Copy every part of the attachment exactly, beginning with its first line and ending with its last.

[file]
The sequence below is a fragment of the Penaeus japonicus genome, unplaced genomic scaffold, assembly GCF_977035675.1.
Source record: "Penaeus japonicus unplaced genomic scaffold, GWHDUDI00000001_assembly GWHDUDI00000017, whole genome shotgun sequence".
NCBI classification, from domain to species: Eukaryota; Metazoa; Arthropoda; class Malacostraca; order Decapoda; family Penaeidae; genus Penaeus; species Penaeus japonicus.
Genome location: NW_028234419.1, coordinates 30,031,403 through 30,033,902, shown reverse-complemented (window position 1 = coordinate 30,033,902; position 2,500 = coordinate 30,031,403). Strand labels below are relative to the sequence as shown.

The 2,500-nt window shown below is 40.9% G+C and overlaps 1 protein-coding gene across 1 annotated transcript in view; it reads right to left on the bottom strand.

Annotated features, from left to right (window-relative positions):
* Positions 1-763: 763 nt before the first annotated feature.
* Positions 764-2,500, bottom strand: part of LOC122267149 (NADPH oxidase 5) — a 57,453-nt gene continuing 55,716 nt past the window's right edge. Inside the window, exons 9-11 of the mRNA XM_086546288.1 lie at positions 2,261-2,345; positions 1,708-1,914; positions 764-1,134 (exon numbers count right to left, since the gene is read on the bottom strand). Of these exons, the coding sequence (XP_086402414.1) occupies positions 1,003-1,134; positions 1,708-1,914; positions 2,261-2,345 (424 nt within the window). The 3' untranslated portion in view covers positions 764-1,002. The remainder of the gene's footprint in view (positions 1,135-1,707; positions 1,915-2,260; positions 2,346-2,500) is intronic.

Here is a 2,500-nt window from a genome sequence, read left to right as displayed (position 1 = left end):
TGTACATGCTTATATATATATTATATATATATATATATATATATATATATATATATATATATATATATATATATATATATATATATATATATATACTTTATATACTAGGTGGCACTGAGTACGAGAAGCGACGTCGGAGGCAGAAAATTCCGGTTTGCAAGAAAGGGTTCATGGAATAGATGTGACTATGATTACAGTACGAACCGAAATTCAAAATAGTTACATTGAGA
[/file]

The sequence below is a fragment of the Penaeus japonicus genome, unplaced genomic scaffold, assembly GCF_977035675.1.
Source record: "Penaeus japonicus unplaced genomic scaffold, GWHDUDI00000001_assembly GWHDUDI00000017, whole genome shotgun sequence".
NCBI classification, from domain to species: Eukaryota; Metazoa; Arthropoda; class Malacostraca; order Decapoda; family Penaeidae; genus Penaeus; species Penaeus japonicus.
Genome location: NW_028234419.1, coordinates 30,031,403 through 30,033,902, shown reverse-complemented (window position 1 = coordinate 30,033,902; position 2,500 = coordinate 30,031,403). Strand labels below are relative to the sequence as shown.

The 2,500-nt window shown below is 40.9% G+C and overlaps 1 protein-coding gene across 1 annotated transcript in view; it reads right to left on the bottom strand.

Annotated features, from left to right (window-relative positions):
* Positions 1-763: 763 nt before the first annotated feature.
* Positions 764-2,500, bottom strand: part of LOC122267149 (NADPH oxidase 5) — a 57,453-nt gene continuing 55,716 nt past the window's right edge. Inside the window, exons 9-11 of the mRNA XM_086546288.1 lie at positions 2,261-2,345; positions 1,708-1,914; positions 764-1,134 (exon numbers count right to left, since the gene is read on the bottom strand). Of these exons, the coding sequence (XP_086402414.1) occupies positions 1,003-1,134; positions 1,708-1,914; positions 2,261-2,345 (424 nt within the window). The 3' untranslated portion in view covers positions 764-1,002. The remainder of the gene's footprint in view (positions 1,135-1,707; positions 1,915-2,260; positions 2,346-2,500) is intronic.

Here is a 2,500-nt window from a genome sequence, read left to right as displayed (position 1 = left end):
TGTACATGCTTATATATATATTATATATATATATATATATATATATATATATATATATATATATATATATATATATATATATATATATATATATACTTTATATACTAGGTGGCACTGAGTACGAGAAGCGACGTCGGAGGCAGAAAATTCCGGTTTGCAAGAAAGGGTTCATGGAATAGATGTGACTATGATTACAGTACGAACCGAAATTCAAAATAGTTACATTGAGA